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SPACE & SCIENCE NEWS: June 2009
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Automated Transfer Vehicle leaving the ISS
Europe to study freighter upgrade
(Jun 22, 2009)


The European Space Agency is about to look in detail at how it might upgrade its space station freighter so it can return cargo safely to Earth. At the moment, the Automated Transfer Vehicle is discarded after delivering supplies to the orbiting platform. The agency will ask industry in the coming weeks to define the requirements for a far more capable ship.

Read more. Source: BBC

Spaceport America
Work starts on New Mexico spaceport
(Jun 21, 2009)


Ground has been broken on the construction site of Spaceport America, the world's first purpose-built commercial spaceport. Those behind the project say that it will help provide a new chapter in space exploration. When finished in 18 months' time, the facility will house Virgin Galactic's space tourism business and other firms working in the commercial space arena.

Read more. Source: BBC

Herschel Space Observatory image of Whirlpool Galaxy. Image: ESA/PACS Consortium
Herschel gives glimpse of power
(Jun 20, 2009)


Europe's new Herschel Space Observatory has provided a demonstration of its capability with a first image of the iconic Whirlpool Galaxy. The billion-euro telescope opened its "eyes" to the cosmos last Sunday when a command was given to lift a protective hatch covering the instrument bay. Herschel spied the galaxy, also known as M51, with its Photoconductor Array Camera and Spectrometer.

Read more. Source: BBC

future Moon landing. Image: NASA
Doubts grow about NASA moon return
(Jun 19, 2009)


A senior NASA official expressed doubt on Wednesday that the agency could send astronauts beyond low-Earth orbit without extra money or using vehicles radically different form those it is currently working on. NASA's space shuttle program manager John Shannon made the remarks in a presentation to a committee reviewing NASA's human spaceflight plans at the request of the White House and chaired by former Lockheed Martin CEO Norman Augustine.

Read more. Source: New Scientist

LRO
Lift off for NASA's lunar probes
(Jun 18, 2009)


NASA has successfully launched two spacecraft to the Moon on missions that will pave the way for a return to the lunar surface by US astronauts. LRO (Lunar Reconnaissance Orbiter) and a crater observation mission blasted off from Florida on an Atlas V rocket. Data gathered by LRO will help mission planners select future landing sites and scout locations for lunar outposts.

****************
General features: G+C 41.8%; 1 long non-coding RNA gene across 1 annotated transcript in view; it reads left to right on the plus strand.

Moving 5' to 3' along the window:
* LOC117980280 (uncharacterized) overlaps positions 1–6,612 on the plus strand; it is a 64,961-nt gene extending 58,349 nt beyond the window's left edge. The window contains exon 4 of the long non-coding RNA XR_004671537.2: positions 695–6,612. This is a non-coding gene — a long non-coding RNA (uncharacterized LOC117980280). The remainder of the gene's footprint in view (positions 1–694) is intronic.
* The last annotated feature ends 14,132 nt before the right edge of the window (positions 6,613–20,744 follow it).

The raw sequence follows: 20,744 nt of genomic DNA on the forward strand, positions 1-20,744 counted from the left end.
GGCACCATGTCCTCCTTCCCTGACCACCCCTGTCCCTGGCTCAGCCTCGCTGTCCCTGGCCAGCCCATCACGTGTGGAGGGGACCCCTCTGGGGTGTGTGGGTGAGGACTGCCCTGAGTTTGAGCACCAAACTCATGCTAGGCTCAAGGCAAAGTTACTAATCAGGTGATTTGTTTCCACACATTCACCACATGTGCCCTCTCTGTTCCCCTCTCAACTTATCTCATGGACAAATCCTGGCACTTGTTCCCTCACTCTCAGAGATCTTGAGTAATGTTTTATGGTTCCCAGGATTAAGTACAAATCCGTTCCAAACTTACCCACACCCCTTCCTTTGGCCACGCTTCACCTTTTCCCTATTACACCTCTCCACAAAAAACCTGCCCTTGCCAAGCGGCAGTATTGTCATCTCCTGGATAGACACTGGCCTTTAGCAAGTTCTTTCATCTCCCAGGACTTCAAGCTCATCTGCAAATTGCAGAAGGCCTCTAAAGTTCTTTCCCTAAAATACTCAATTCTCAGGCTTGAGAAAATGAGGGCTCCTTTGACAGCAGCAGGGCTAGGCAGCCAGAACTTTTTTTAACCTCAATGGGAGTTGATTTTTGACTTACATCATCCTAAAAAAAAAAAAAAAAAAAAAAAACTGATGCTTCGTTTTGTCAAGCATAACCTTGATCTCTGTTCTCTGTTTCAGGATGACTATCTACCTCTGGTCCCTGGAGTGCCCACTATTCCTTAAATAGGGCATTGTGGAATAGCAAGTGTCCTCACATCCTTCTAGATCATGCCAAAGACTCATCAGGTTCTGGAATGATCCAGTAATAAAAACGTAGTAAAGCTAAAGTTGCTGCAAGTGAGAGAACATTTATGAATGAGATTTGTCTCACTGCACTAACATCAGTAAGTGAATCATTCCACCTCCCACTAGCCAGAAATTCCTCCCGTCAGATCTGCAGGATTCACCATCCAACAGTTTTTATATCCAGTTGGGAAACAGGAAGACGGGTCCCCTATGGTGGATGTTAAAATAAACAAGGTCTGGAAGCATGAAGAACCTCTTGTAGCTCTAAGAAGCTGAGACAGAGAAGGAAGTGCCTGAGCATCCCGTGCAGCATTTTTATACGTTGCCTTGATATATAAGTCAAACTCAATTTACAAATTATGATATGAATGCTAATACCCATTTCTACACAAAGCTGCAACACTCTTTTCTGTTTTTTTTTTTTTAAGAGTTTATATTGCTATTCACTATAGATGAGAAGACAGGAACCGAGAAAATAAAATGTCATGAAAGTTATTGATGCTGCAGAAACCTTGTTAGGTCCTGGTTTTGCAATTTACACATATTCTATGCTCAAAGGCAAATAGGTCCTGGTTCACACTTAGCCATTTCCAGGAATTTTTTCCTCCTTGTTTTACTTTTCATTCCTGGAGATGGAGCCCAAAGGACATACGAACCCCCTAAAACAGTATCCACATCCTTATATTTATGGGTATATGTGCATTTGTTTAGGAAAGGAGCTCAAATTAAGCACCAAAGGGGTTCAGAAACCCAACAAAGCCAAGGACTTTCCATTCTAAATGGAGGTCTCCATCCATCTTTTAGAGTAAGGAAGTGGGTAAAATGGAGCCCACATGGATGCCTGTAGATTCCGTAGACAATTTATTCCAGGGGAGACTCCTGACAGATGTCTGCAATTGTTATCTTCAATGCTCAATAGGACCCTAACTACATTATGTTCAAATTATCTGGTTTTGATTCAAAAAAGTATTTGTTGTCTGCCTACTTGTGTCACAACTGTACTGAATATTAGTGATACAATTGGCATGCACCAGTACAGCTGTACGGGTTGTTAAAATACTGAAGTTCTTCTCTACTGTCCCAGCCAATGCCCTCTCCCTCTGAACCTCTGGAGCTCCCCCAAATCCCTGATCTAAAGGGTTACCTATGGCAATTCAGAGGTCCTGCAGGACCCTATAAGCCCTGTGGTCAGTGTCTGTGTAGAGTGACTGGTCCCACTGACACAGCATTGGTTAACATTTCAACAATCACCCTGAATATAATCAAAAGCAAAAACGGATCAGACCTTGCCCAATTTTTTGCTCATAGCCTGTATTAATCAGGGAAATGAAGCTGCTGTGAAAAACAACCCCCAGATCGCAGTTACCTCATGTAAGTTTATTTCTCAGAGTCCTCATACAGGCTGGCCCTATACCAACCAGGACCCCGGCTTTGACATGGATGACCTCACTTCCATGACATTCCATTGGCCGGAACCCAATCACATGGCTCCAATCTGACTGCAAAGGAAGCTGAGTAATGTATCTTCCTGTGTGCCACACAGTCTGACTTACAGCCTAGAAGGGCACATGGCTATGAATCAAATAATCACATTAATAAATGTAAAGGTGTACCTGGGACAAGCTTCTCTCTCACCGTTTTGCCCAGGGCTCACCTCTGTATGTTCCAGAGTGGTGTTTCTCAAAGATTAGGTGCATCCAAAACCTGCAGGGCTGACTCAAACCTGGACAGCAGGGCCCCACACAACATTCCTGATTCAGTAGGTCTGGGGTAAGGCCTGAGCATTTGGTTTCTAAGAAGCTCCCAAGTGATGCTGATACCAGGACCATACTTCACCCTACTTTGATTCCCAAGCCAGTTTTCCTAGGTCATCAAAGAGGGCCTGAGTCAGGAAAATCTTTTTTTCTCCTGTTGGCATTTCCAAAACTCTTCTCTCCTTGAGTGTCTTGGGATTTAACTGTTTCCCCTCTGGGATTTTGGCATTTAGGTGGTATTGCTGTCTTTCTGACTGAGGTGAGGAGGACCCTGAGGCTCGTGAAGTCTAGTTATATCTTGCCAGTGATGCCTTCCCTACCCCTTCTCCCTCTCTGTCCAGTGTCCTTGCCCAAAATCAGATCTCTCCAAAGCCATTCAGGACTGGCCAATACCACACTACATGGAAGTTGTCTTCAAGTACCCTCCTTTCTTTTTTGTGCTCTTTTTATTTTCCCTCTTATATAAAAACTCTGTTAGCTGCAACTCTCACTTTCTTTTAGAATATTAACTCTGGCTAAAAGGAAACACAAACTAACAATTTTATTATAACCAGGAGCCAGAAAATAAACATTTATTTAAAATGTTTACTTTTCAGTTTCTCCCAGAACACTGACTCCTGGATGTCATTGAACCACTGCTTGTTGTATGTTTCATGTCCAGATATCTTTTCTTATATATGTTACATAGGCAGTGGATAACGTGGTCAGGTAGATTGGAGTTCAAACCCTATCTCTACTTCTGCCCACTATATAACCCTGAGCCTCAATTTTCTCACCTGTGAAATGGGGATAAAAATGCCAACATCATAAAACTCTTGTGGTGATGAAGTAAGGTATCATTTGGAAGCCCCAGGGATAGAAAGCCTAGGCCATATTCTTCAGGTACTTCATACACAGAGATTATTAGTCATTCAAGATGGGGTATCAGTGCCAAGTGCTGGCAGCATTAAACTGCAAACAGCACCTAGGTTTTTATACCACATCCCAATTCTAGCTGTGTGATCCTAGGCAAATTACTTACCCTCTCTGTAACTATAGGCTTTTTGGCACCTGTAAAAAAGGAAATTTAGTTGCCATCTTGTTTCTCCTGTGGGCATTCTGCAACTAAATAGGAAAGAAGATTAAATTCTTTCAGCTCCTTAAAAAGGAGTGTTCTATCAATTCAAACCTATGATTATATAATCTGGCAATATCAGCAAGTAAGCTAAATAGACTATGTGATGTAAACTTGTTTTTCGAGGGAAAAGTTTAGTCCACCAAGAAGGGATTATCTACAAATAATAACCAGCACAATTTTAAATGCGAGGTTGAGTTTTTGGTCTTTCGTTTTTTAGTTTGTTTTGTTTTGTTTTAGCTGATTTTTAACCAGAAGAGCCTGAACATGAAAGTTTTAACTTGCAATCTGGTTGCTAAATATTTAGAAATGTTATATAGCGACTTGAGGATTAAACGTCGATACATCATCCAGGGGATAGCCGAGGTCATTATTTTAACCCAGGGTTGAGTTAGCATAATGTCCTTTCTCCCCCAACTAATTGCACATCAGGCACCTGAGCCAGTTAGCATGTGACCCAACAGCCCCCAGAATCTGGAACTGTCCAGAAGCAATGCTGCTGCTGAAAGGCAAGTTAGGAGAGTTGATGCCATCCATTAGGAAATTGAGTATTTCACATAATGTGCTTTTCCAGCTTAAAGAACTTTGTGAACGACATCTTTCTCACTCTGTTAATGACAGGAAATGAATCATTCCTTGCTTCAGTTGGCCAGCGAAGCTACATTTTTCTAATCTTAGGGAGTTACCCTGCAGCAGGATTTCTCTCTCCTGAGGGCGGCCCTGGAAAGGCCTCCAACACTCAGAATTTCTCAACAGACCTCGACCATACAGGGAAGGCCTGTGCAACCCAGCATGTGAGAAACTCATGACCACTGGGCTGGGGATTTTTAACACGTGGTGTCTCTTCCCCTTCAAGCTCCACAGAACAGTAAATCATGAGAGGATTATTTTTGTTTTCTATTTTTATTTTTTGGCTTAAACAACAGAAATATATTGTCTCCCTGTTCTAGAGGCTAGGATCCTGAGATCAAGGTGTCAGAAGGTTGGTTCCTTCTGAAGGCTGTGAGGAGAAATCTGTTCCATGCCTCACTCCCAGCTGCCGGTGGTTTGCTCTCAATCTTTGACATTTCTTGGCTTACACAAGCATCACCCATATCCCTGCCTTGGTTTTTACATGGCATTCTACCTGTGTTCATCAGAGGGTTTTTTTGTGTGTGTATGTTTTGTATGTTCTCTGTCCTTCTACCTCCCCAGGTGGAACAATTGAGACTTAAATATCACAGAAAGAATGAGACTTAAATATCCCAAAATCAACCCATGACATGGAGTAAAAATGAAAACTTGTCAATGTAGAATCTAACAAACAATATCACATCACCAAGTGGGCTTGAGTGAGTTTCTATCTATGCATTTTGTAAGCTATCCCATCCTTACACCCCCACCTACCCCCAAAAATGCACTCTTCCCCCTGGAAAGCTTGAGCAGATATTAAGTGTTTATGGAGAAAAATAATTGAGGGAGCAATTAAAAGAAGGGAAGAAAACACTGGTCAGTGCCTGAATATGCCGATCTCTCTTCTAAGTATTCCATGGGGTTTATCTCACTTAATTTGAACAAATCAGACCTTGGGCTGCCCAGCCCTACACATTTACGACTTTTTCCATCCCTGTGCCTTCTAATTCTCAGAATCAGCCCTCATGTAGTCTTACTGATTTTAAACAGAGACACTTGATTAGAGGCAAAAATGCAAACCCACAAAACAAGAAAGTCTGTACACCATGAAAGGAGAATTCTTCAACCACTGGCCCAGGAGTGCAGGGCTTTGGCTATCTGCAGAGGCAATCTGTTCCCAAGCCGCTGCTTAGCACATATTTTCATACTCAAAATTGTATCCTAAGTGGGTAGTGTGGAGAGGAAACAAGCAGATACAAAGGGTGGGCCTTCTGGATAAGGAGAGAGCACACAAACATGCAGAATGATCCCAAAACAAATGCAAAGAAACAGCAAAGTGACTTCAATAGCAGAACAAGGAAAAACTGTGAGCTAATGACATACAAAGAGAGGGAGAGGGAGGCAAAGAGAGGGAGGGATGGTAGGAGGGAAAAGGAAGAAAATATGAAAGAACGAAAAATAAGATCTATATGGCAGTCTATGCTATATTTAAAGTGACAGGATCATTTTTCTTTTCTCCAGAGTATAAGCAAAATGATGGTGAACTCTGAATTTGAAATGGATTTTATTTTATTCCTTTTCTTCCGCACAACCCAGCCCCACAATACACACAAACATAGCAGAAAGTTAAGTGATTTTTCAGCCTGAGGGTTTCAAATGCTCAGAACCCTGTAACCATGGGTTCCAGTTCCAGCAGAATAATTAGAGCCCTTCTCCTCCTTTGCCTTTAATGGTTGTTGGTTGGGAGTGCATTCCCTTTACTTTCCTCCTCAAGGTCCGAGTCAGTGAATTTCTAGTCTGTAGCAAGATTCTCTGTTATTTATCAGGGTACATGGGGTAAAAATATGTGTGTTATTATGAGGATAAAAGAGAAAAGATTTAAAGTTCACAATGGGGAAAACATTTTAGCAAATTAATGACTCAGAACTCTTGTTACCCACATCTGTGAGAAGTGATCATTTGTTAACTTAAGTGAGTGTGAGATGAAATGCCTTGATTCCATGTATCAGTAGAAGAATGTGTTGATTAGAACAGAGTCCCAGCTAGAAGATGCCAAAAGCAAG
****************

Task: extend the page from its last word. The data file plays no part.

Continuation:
Read more. Source: BBC

Io
Solar system's most volcanic body to go dormant
(Jun 18, 2009)


The most volcanically active body in the solar system has just received a death sentence. Jupiter's moon Io, whose surface erupts with active volcanoes, will one day become dormant, a new study analysing more than 100 years of observations suggests.

Read more. Source: New Scientist

IXV re-entry test vehicle. Image: ESA
High-speed 'wedge' for re-entry
(Jun 17, 2009)


A contract has been signed at the Paris air show that will lead to the development of a remarkable spacecraft to test re-entry technologies. Thales Alenia Space in Italy has been given the authorisation to build the wedge-shaped Intermediate eXperimental Vehicle (IXV). The European Space Agency (Esa) demonstrator will be launched in 2012.

Read more. Source: BBC

By accelerating atoms across the dark gap at the center of this image, researchers think they might be able to create an acoustic black hole capable of producing the first detectable Hawking radiation. Image: O. Lahav et al.
Physicists create 'black hole for sound'
(Jun 17, 2009)


An artificial black hole that traps sound instead of light has been created in an attempt to detect theoretical Hawking radiation. The radiation, proposed by physicist Stephen Hawking more than 30 years ago, causes black holes to evaporate over time.

Read more. Source: New Scientist

carpet cloak
Magic carpets hide objects in plain sight
(Jun 16, 2009)


The latest twist on invisibility cloaks won't hide Harry Potter in the middle of a room, but it might just let spies conceal microphones under the rug or the wallpaper. So called "carpet cloaks" are the first technology to succeed in hiding objects by deflecting light across a range of wavelengths. Two groups described different cloaks last week at the International Quantum Electronics Conference in Baltimore, Maryland.

Read more. Source: New Scientist

Herminiimonas glaciei
'Resurrection bug' revived after 120,000 years
(Jun 15, 2009)


A tiny bacterium has been coaxed back to life after spending 120,000 years buried three kilometers deep in the Greenland ice sheet. Researchers who found it say it could resemble microbes that may have evolved in ice on other planets. Officially named Herminiimonas glaciei, the bug consists of rods just 0.9 micrometers long and 0.4 micrometers in diameter, about 10 to 50 times smaller than the well-known bacterium, Escherichia coli.

Read more. Source: New Scientist

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